Rapid Ultrasonography in Hypotension Course: RUSH Exam Course

Rapid Ultrasonography in Hypotension (RUSH Exam) is a protocol in which the ultrasound is used to diagnose shock in the patient who presents with undifferentiated hypotension.  The Rapid Ultrasonography in Hypotension exam teaches the clinician how to rapidly identify the etiology of shock by examining the heart for tamponade, right ventricular enlargement and left ventricular function, intravascular volume status (fluid responsiveness), aorta for aneurysm or dissection and the deep veins of the legs for DVT.

The HPC Hospitalist and Emergency Procedures course will teach you how to perform RUSH exams in addition to endotracheal intubationstylet-guided intubationslaryngeal mask airway (LMA) placementKing tube placement, or fiberoptic intubationscentral venous accessultrasound-guided central line placement, ultrasound-guided peripheral IV accessarterial lines, POCUS exams (E-FAST exams), thoracentesisparacentesislumbar puncturechest tube placementpigtail catheter placementneedle thoracostomy, procedural sedation and ventilator management.

Our RUSH exam training is a component of our live Hospitalist and Emergency Procedures CME course which teaches clinicians how to perform the 20 most essential procedures needed to work in the ER, ICU, and hospital wards.

CLICK HERE to find out more about our premier live Hospitalist and Emergency Procedures CME course

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RUSH Course CME

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RUSH Exam Course trains students in:

  • Indications for rapid ultrasound in shock (RUSH)
  • Proper probe positioning and technique for rapid ultrasound in shock
  • Hands-on training in abnormal POCUS exam cases of life threatening conditions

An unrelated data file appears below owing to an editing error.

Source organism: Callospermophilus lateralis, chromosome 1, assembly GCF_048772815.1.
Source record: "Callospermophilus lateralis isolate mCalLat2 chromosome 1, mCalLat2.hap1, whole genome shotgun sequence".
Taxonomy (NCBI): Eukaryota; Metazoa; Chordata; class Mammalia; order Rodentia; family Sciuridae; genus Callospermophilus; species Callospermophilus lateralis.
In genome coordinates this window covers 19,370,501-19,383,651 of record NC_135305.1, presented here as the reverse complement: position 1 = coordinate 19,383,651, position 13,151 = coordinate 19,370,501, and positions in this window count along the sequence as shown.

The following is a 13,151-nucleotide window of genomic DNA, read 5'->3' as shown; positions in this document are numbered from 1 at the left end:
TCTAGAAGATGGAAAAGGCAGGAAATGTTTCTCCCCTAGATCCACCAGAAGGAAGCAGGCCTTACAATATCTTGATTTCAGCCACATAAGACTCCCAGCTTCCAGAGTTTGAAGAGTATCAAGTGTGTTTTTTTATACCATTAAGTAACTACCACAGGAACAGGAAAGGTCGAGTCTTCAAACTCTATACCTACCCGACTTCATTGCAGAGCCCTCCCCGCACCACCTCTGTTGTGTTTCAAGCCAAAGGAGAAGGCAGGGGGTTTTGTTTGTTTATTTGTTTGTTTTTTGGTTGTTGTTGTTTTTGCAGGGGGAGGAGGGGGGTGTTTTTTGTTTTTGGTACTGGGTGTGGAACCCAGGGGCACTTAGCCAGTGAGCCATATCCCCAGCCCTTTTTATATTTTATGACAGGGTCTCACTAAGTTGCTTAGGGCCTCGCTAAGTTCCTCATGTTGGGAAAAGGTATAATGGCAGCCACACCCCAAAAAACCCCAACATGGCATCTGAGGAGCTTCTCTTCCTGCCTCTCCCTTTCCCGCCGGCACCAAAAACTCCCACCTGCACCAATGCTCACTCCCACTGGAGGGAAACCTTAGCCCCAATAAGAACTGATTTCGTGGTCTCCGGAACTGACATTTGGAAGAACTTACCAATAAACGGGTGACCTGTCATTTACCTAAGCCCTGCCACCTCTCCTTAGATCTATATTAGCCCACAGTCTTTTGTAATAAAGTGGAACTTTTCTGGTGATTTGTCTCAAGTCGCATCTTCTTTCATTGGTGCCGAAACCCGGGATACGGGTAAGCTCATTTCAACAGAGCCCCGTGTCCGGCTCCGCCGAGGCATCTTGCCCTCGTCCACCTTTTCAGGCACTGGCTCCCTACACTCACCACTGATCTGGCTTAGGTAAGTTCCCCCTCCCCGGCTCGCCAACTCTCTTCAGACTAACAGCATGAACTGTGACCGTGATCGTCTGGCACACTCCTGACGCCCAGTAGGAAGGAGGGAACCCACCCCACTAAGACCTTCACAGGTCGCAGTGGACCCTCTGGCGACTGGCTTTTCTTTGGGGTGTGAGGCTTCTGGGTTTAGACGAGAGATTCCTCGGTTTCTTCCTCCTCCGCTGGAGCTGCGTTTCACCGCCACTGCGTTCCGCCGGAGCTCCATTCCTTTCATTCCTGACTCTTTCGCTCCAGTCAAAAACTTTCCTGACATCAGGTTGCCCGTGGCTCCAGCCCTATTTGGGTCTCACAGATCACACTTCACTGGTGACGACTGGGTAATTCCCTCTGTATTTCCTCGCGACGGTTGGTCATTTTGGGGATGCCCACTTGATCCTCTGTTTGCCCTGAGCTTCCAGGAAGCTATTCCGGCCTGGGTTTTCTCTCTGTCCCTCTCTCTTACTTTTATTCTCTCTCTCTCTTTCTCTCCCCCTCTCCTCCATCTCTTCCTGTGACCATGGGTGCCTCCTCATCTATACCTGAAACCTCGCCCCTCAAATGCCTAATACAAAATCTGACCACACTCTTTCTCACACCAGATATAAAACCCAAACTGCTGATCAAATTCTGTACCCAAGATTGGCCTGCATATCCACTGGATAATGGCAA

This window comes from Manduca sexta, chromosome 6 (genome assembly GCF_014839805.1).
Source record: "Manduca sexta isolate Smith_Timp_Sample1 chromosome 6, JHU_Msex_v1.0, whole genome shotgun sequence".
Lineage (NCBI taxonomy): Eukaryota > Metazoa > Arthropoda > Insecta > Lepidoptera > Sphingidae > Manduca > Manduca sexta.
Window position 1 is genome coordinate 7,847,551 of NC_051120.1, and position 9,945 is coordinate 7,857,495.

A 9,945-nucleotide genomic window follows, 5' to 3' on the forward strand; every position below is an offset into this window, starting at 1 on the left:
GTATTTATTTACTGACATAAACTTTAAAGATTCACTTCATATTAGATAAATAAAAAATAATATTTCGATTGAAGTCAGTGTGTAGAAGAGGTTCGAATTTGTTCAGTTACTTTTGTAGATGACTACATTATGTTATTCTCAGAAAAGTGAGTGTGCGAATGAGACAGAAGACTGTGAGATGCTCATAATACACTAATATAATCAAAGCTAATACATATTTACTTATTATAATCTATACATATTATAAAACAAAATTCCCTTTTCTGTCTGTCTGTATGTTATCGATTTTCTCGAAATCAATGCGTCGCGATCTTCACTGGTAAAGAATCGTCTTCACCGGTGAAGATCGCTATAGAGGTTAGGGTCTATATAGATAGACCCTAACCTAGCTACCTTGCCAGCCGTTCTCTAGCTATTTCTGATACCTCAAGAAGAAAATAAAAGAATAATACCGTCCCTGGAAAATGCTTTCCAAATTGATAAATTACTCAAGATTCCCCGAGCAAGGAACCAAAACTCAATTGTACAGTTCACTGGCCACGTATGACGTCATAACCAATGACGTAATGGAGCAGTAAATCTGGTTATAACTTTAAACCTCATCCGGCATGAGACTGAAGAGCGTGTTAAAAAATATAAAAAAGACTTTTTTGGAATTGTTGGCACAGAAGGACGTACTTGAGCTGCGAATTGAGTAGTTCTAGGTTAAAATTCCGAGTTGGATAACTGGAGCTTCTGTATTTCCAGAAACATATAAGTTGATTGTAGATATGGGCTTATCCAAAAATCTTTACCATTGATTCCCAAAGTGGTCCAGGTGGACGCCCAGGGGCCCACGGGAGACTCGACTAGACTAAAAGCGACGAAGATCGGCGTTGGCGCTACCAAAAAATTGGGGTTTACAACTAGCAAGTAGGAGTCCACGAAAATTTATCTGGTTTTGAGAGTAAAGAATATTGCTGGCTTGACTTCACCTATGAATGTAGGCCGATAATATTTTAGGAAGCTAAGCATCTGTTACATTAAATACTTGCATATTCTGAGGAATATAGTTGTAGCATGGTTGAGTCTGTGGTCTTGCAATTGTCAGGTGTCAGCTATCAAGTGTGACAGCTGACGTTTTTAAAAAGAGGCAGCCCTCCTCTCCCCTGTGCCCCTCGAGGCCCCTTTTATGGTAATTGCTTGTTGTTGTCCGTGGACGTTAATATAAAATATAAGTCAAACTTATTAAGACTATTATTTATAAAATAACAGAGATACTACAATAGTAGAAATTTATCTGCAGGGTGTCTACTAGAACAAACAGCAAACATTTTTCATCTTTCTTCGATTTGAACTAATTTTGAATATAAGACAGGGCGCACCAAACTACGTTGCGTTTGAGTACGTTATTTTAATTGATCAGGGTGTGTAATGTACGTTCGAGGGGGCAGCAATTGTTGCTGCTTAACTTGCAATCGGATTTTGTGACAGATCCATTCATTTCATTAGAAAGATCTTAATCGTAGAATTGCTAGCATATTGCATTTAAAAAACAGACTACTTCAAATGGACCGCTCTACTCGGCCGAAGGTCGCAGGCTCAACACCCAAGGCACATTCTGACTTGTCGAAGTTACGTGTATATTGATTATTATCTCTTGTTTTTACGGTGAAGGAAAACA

• Interpretation of ultrasound images for rapid ultrasound in shock
  • Incorporation of ultrasound images into management decisions for rapid ultrasound in shock
  • Rapid ultrasound in shock troubleshooting
  • Coding for rapid ultrasound in shock

RUSH Photos

RUSH Reference Card

RUSH Blogs

Dispelling Myths about Thoracentesis and Pleural Fluid Analysis

There are two myths that have persisted about thoracentesis and pleural fluid analysis that must be dispelled. The first myth is that a large volume thoracentesis should not remove more than 1,500 mL fluid due to the risk of re-expansion…
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What is the true complication rate for thoracentesis?

Thoracentesis is one of the most common bedside procedures performed in U.S. hospitals.  There are about 173,000 thoracenteses performed each year in the U.S.  A systematic review and meta-analysis in 2010 concluded that thoracentesis-related pneumothorax occurs 6% of the time…
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Hospitalist and Emergency Procedures CME Courses Available

Register HERE 21 days before the course to SAVE $50-150 and get the following:

  1. 12 month online access to Online CME course, procedure video bundle, instructional posters
  2. Indefinite online access to PDFs of all course lectures, course handouts, and HPC Adult Critical Care and Emergency Drug Reference Drug